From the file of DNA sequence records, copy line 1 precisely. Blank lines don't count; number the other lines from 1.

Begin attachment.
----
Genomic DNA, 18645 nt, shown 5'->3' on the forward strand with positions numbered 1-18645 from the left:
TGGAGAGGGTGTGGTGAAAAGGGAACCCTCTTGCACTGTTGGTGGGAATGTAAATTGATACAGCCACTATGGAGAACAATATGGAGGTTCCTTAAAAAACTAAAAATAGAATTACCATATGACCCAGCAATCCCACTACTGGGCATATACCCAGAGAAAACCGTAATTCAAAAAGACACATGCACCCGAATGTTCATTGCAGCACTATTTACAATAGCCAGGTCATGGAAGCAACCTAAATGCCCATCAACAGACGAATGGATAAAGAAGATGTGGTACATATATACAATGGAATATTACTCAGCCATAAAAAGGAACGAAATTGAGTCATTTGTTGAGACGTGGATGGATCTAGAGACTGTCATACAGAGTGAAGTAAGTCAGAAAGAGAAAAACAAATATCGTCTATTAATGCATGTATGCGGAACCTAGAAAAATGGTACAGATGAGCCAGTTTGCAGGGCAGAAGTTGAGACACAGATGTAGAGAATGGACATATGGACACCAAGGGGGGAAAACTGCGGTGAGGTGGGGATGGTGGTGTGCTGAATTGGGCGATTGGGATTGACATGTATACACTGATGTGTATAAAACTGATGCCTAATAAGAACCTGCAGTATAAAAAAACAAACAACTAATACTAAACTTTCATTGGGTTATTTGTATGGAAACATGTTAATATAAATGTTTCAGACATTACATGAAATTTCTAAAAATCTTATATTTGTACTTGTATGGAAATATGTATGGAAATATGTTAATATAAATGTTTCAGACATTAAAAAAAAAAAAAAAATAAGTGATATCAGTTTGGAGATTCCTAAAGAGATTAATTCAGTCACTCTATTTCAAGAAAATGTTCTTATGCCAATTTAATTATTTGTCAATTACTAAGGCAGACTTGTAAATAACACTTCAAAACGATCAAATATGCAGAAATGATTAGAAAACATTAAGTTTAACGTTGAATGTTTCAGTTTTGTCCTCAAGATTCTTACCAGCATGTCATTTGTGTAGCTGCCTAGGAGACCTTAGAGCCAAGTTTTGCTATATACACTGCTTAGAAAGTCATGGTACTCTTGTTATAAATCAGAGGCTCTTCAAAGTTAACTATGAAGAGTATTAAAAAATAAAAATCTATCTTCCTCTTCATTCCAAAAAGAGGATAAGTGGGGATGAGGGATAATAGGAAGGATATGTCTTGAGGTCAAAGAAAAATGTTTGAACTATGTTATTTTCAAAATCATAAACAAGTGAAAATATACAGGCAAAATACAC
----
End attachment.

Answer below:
Genomic DNA, 18645 nt, shown 5'->3' on the forward strand with positions numbered 1-18645 from the left: